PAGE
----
Engaging Peripheral Funders

While human rights funders have a clearer common interest, it can sometimes be more difficult to engage or connect with a funder outside of the human rights sector, and persuading a funder of the importance of your work can be a challenge.

Ask questions to understand how they define their focus area. You’ll be able to determine whether you can make a case for your work. Remember that it is your responsibility to help them connect the dots.

For a development funder, you might want to argue that refugee work rights will help them access livelihood opportunities. For a women’s rights funder, you might want to offer information about the special needs of refugee women and how your work responds directly to these needs. All this is possible only if you genuinely understand the issue and how it intersects with your work.

For example, Asylum Access spoke with a women’s rights funder about our refugee legal aid and policy advocacy work using some of the language below about refugees:

“Many refugee women who have been in Tanzania for a long time, and have married Tanzanian men still lack access to resident rights. This means that they may not have equal access to land ownership rights for example, and would need legal assistance in cases of land disputes. Our legal advocates are able to advise them and take this issue to court if necessary.”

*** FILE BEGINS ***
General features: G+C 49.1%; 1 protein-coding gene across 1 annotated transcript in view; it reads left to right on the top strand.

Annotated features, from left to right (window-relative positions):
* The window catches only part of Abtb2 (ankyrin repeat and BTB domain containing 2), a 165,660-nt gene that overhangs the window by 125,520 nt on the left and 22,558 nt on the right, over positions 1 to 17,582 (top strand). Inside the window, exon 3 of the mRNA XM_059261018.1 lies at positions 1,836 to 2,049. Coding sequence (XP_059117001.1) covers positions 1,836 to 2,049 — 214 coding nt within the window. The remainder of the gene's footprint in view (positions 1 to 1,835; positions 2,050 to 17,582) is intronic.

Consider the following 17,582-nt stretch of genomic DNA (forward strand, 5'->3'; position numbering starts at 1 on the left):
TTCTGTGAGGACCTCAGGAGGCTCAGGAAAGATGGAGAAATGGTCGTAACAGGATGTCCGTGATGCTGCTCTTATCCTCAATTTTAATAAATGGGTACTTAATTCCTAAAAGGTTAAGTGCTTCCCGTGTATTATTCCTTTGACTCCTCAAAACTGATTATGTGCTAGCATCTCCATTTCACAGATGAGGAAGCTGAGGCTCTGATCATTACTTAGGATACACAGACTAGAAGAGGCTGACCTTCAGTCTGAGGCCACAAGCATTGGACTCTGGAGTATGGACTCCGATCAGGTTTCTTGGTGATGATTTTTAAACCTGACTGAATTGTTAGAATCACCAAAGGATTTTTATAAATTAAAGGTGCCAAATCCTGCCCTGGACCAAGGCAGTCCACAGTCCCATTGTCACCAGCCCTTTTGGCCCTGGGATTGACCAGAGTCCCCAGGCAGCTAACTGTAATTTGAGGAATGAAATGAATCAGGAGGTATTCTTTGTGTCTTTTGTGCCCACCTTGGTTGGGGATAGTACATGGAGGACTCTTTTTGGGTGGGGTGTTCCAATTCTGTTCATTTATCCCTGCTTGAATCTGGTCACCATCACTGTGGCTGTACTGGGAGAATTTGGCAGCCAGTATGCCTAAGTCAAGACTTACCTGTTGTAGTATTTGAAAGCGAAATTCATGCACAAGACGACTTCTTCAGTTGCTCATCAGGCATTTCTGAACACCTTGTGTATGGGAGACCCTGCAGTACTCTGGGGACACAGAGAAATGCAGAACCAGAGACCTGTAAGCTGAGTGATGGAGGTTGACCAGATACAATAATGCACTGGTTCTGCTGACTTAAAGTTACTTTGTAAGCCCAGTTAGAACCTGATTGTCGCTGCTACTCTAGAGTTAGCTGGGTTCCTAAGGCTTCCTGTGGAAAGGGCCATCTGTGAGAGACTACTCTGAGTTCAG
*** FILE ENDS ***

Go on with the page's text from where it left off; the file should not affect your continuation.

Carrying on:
You will notice that we explained an issue unique to refugee women before explaining how our activities make a difference.

In addition to introducing your work, funder conversations may also be useful to gather information.

  • A funder with a portfolio that includes human rights work in your region might focus on another country due to recent socio-political developments presenting a greater need or potential to make an impact. For example, a foundation’s Southeast Asia portfolio became more focused more on organizations working within Burma in 2012 and 2013 as the political climate shifted towards improved political practices and openness. Without a conversation, we would never have learned this.
  • In our early years, Asylum Access found that some funders still associate refugee assistance with humanitarian aid and are surprised to learn about a rights empowerment approach. Similarly, one funder refused our inquiry because they worked in human rights and not with refugees. This indicated a knowledge gap at least among some funders, and suggested an opportunity for Asylum Access to educate funders about our approach first, rather than open a conversation by speaking about our program activities.